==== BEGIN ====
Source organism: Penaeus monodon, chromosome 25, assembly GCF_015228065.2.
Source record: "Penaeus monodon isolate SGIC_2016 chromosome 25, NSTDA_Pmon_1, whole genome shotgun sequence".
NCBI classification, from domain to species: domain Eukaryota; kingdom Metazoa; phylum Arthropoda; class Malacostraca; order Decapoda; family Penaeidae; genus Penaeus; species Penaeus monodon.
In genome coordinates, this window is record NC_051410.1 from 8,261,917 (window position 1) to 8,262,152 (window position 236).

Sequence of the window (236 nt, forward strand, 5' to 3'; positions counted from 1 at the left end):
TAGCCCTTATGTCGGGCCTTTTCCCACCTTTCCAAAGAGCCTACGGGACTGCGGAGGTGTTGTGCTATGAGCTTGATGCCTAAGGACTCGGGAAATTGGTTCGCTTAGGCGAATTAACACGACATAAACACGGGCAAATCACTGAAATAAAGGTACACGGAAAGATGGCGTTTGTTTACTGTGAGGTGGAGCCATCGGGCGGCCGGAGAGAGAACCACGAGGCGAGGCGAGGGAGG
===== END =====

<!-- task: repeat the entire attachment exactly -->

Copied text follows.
Source organism: Penaeus monodon, chromosome 25, assembly GCF_015228065.2.
Source record: "Penaeus monodon isolate SGIC_2016 chromosome 25, NSTDA_Pmon_1, whole genome shotgun sequence".
NCBI classification, from domain to species: domain Eukaryota; kingdom Metazoa; phylum Arthropoda; class Malacostraca; order Decapoda; family Penaeidae; genus Penaeus; species Penaeus monodon.
In genome coordinates, this window is record NC_051410.1 from 8,261,917 (window position 1) to 8,262,152 (window position 236).

Sequence of the window (236 nt, forward strand, 5' to 3'; positions counted from 1 at the left end):
TAGCCCTTATGTCGGGCCTTTTCCCACCTTTCCAAAGAGCCTACGGGACTGCGGAGGTGTTGTGCTATGAGCTTGATGCCTAAGGACTCGGGAAATTGGTTCGCTTAGGCGAATTAACACGACATAAACACGGGCAAATCACTGAAATAAAGGTACACGGAAAGATGGCGTTTGTTTACTGTGAGGTGGAGCCATCGGGCGGCCGGAGAGAGAACCACGAGGCGAGGCGAGGGAGG